SOCIAL-NETWORKING website ask.fm -- which has been linked to two suicides here -- has grown to more than 20 million users since it was founded in 2010.
It allows people over 13 to sign up and pose questions to other users, anonymously if they so wish.
Teenagers Erin Gallagher and Ciara Pugsley, who both used the site, have taken their own lives in the space of six weeks.
Website founder Mark Terebin, from Latvia, has claimed that Irish teenagers using ask.fm are "more cruel" than users from other countries
Mr Terebin, who did not respond to attempts to contact him, set up the website two years ago.
The company is based in the Latvian capital, Riga.
The website's terms of service recommend "by way of example, and not as a limitation" that users do not transmit "offensive, threatening, harassing, libellous, hate-oriented, harmful" content.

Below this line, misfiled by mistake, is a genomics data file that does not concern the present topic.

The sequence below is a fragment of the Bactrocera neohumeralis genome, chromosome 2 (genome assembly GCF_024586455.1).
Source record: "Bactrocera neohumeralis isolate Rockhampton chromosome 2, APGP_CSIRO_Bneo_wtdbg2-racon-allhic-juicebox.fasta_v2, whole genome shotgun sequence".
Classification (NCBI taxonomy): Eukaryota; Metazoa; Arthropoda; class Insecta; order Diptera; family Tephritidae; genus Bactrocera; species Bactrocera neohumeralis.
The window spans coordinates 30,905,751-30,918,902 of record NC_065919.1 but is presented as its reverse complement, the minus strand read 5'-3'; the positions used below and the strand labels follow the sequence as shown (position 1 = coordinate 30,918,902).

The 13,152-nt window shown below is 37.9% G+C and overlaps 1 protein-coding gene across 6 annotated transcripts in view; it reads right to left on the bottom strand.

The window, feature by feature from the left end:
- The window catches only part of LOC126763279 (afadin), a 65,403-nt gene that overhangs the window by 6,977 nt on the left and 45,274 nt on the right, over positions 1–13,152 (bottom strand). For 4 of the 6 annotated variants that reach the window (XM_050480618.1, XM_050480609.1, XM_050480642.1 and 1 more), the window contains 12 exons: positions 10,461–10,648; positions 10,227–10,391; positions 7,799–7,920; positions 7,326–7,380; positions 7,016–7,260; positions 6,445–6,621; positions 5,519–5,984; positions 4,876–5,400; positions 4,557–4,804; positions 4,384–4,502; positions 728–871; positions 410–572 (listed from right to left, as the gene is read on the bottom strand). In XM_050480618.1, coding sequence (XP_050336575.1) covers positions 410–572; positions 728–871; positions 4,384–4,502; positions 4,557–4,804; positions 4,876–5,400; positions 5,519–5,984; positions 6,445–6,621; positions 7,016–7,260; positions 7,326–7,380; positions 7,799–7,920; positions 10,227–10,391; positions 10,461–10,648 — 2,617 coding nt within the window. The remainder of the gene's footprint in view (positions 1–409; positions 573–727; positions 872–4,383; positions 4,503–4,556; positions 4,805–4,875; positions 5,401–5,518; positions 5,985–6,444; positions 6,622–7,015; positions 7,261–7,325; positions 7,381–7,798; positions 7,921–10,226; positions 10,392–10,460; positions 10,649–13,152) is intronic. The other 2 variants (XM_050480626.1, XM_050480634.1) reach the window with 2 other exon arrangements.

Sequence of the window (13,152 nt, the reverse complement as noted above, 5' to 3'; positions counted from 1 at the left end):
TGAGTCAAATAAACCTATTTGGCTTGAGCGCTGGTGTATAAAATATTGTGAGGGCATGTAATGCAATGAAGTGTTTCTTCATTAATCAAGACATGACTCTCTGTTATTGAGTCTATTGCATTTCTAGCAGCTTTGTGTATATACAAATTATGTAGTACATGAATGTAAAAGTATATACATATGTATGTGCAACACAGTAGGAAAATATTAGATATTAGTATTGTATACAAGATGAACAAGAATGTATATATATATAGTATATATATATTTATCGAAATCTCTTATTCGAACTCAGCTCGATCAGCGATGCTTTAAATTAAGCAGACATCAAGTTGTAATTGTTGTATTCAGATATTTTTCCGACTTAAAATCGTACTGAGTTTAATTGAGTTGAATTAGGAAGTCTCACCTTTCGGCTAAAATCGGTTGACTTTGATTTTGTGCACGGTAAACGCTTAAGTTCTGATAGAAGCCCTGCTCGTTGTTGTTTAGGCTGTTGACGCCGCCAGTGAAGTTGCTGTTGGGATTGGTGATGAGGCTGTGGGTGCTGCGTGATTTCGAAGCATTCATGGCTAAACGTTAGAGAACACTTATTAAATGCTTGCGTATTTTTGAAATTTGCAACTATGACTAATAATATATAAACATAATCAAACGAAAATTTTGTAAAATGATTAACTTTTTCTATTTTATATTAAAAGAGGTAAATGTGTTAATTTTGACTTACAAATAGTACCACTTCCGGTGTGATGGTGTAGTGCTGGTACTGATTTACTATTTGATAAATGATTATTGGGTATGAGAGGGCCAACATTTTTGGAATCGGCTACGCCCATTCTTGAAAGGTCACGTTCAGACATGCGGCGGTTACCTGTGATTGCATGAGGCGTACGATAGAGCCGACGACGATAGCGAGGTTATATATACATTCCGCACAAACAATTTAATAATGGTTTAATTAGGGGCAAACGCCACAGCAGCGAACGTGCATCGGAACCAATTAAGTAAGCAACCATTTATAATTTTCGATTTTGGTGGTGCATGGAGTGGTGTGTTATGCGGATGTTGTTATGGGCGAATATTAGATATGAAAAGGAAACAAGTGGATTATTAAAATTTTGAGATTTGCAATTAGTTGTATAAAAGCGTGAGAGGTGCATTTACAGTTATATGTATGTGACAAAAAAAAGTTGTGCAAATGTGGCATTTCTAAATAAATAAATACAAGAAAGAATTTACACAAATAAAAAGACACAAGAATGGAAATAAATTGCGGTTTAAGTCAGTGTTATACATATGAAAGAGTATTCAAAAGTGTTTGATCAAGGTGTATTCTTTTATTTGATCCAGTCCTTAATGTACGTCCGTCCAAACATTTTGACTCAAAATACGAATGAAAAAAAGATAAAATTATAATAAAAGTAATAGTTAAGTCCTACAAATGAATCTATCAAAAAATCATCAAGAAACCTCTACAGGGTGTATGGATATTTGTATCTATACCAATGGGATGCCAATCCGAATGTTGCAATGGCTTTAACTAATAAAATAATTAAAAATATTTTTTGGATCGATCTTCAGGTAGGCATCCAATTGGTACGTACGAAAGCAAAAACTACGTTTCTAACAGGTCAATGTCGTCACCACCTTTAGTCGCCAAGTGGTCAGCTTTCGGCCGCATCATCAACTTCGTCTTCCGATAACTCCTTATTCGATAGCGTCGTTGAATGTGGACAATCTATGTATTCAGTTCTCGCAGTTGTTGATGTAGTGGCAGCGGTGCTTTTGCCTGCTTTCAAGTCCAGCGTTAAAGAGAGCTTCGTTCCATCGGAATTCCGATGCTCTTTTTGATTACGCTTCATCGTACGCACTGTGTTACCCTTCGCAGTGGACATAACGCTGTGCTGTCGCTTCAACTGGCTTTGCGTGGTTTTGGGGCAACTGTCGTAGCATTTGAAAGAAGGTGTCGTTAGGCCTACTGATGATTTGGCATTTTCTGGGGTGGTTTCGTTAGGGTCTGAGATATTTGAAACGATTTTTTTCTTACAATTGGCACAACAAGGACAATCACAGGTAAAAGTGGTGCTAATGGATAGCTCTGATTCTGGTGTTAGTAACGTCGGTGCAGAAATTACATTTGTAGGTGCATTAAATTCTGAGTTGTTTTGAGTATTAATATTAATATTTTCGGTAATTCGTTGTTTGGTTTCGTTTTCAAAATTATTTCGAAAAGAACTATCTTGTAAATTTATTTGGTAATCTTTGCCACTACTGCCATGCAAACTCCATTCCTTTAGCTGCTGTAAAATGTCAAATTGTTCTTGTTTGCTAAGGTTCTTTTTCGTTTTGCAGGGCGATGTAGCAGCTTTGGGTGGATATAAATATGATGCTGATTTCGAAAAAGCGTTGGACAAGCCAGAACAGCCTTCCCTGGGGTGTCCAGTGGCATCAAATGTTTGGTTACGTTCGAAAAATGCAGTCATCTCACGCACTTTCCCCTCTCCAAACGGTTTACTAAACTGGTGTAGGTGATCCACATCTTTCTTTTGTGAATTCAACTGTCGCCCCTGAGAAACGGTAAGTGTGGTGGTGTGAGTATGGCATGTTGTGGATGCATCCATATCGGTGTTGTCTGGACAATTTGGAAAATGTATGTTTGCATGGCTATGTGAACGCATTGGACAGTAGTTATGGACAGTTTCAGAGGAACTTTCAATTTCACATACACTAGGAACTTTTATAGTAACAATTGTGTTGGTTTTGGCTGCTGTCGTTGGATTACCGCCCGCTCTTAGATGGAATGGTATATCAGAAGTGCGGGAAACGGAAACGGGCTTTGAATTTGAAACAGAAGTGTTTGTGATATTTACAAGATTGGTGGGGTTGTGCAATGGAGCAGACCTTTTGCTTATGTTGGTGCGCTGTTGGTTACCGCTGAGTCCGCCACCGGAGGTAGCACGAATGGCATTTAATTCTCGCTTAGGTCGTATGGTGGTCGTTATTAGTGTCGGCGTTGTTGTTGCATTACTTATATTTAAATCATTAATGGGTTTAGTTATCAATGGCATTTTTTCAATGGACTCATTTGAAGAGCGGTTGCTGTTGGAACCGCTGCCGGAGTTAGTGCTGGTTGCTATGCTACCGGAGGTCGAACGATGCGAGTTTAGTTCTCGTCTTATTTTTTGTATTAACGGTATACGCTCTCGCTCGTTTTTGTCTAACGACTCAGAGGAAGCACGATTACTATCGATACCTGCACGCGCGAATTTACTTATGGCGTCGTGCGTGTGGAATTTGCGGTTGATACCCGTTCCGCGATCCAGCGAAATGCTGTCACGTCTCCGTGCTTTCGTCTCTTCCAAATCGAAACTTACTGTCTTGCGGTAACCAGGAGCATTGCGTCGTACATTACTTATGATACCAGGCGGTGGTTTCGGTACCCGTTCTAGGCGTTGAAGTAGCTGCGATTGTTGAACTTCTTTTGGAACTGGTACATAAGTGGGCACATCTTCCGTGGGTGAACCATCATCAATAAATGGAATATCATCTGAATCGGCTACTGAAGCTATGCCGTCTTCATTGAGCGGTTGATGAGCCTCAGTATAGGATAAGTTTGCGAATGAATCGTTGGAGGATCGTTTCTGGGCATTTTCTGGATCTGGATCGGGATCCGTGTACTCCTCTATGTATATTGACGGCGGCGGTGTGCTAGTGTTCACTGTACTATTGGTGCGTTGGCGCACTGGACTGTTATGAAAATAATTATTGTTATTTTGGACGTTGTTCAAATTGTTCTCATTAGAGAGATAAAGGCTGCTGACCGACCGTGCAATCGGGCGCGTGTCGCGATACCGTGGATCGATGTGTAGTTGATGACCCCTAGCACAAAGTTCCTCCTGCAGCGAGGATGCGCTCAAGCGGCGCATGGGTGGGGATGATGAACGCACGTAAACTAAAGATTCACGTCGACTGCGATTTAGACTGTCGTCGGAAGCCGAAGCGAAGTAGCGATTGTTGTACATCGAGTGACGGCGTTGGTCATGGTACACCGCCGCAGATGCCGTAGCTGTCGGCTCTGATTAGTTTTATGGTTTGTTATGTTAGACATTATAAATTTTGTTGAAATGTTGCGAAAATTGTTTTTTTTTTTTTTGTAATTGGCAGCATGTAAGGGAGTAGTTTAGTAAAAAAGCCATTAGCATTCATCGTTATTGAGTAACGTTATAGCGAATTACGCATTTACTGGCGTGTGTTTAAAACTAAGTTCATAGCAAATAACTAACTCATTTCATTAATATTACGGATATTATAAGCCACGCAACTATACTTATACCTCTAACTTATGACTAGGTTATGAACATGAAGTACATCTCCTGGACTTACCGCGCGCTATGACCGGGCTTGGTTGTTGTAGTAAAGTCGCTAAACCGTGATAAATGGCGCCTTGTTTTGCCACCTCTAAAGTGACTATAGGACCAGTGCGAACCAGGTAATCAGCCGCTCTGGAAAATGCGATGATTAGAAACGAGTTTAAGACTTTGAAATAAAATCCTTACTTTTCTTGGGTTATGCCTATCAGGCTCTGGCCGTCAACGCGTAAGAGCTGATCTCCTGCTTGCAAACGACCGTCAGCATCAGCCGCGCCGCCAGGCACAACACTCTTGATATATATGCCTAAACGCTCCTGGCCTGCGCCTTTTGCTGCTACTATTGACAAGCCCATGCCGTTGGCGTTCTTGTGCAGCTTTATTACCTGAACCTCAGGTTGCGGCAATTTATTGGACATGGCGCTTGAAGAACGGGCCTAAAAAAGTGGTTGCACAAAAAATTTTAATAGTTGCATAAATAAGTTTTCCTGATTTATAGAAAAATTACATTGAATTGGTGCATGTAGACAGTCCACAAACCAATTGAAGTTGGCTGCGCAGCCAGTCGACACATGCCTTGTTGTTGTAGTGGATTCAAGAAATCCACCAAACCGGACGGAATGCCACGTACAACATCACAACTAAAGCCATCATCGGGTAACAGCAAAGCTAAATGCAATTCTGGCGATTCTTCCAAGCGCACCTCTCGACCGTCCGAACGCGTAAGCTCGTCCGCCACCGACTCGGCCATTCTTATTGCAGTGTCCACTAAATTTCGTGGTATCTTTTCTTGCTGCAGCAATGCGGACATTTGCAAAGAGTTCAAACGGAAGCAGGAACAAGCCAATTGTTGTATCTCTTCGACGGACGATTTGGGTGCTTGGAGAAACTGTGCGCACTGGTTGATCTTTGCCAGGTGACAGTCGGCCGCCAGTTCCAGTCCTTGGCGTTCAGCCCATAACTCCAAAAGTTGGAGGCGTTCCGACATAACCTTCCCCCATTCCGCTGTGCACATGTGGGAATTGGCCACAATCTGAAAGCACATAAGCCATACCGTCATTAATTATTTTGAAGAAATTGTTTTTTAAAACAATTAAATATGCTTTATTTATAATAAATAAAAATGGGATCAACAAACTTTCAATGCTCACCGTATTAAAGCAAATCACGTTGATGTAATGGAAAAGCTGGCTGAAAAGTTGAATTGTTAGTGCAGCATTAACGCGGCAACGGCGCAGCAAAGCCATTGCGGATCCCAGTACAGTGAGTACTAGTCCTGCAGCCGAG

However, the terms also inform users that they are "solely" responsible for all data they transmit using the ask.fm service.
Responding to Ciara's death last month, Mr Terebin told RTE: "We do understand the gravity of the situation and I sympathise with Ciara Pugsley's family.
"Of course there is a problem with cyber bullying in social media. But as far as we can see, we only have this situation in Ireland and the UK most of all. It seems like children are more cruel in these countries."